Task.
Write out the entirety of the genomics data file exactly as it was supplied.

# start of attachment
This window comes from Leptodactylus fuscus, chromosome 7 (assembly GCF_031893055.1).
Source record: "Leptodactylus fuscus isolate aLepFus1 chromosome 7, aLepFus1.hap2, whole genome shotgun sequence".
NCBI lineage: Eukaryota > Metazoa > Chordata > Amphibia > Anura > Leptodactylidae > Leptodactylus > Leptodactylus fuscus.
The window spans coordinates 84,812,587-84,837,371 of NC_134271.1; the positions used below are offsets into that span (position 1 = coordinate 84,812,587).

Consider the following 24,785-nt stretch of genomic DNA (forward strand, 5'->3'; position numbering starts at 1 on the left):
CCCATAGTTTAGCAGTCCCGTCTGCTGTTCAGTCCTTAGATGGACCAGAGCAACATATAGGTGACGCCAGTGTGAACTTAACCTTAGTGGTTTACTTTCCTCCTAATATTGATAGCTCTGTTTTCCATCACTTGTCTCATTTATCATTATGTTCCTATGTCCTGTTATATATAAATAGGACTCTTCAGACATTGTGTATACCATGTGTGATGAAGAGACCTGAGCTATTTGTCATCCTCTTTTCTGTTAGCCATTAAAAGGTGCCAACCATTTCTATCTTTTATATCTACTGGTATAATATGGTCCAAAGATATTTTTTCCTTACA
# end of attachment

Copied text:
This window comes from Leptodactylus fuscus, chromosome 7 (assembly GCF_031893055.1).
Source record: "Leptodactylus fuscus isolate aLepFus1 chromosome 7, aLepFus1.hap2, whole genome shotgun sequence".
NCBI lineage: Eukaryota > Metazoa > Chordata > Amphibia > Anura > Leptodactylidae > Leptodactylus > Leptodactylus fuscus.
The window spans coordinates 84,812,587-84,837,371 of NC_134271.1; the positions used below are offsets into that span (position 1 = coordinate 84,812,587).

Consider the following 24,785-nt stretch of genomic DNA (forward strand, 5'->3'; position numbering starts at 1 on the left):
CCCATAGTTTAGCAGTCCCGTCTGCTGTTCAGTCCTTAGATGGACCAGAGCAACATATAGGTGACGCCAGTGTGAACTTAACCTTAGTGGTTTACTTTCCTCCTAATATTGATAGCTCTGTTTTCCATCACTTGTCTCATTTATCATTATGTTCCTATGTCCTGTTATATATAAATAGGACTCTTCAGACATTGTGTATACCATGTGTGATGAAGAGACCTGAGCTATTTGTCATCCTCTTTTCTGTTAGCCATTAAAAGGTGCCAACCATTTCTATCTTTTATATCTACTGGTATAATATGGTCCAAAGATATTTTTTCCTTACA